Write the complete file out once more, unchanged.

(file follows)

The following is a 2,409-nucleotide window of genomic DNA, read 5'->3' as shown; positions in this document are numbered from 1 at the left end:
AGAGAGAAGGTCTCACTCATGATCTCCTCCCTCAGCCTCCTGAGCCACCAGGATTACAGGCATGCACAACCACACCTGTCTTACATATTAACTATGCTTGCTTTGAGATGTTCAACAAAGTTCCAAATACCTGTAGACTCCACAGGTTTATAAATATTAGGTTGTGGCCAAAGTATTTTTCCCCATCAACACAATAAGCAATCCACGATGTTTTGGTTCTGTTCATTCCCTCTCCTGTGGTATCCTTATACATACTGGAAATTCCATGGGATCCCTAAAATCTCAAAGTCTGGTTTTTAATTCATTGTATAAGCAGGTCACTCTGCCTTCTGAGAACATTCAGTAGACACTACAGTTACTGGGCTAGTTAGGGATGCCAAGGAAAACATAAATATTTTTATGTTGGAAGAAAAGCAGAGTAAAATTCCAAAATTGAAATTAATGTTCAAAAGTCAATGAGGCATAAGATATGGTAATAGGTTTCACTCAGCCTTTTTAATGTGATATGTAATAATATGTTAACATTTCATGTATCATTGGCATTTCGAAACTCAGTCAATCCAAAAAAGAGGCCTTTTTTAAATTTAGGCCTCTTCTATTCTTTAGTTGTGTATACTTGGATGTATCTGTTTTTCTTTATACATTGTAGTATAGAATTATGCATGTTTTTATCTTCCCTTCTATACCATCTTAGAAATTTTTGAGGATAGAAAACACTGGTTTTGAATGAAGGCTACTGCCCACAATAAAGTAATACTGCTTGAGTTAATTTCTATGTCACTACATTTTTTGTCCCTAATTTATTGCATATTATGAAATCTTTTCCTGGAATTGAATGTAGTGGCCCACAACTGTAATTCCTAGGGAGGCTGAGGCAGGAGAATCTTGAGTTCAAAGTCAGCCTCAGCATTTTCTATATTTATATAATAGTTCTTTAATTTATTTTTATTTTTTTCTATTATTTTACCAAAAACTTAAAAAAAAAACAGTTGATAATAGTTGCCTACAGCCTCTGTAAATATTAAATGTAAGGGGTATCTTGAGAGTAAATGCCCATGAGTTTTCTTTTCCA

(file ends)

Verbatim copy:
The following is a 2,409-nucleotide window of genomic DNA, read 5'->3' as shown; positions in this document are numbered from 1 at the left end:
AGAGAGAAGGTCTCACTCATGATCTCCTCCCTCAGCCTCCTGAGCCACCAGGATTACAGGCATGCACAACCACACCTGTCTTACATATTAACTATGCTTGCTTTGAGATGTTCAACAAAGTTCCAAATACCTGTAGACTCCACAGGTTTATAAATATTAGGTTGTGGCCAAAGTATTTTTCCCCATCAACACAATAAGCAATCCACGATGTTTTGGTTCTGTTCATTCCCTCTCCTGTGGTATCCTTATACATACTGGAAATTCCATGGGATCCCTAAAATCTCAAAGTCTGGTTTTTAATTCATTGTATAAGCAGGTCACTCTGCCTTCTGAGAACATTCAGTAGACACTACAGTTACTGGGCTAGTTAGGGATGCCAAGGAAAACATAAATATTTTTATGTTGGAAGAAAAGCAGAGTAAAATTCCAAAATTGAAATTAATGTTCAAAAGTCAATGAGGCATAAGATATGGTAATAGGTTTCACTCAGCCTTTTTAATGTGATATGTAATAATATGTTAACATTTCATGTATCATTGGCATTTCGAAACTCAGTCAATCCAAAAAAGAGGCCTTTTTTAAATTTAGGCCTCTTCTATTCTTTAGTTGTGTATACTTGGATGTATCTGTTTTTCTTTATACATTGTAGTATAGAATTATGCATGTTTTTATCTTCCCTTCTATACCATCTTAGAAATTTTTGAGGATAGAAAACACTGGTTTTGAATGAAGGCTACTGCCCACAATAAAGTAATACTGCTTGAGTTAATTTCTATGTCACTACATTTTTTGTCCCTAATTTATTGCATATTATGAAATCTTTTCCTGGAATTGAATGTAGTGGCCCACAACTGTAATTCCTAGGGAGGCTGAGGCAGGAGAATCTTGAGTTCAAAGTCAGCCTCAGCATTTTCTATATTTATATAATAGTTCTTTAATTTATTTTTATTTTTTTCTATTATTTTACCAAAAACTTAAAAAAAAAACAGTTGATAATAGTTGCCTACAGCCTCTGTAAATATTAAATGTAAGGGGTATCTTGAGAGTAAATGCCCATGAGTTTTCTTTTCCA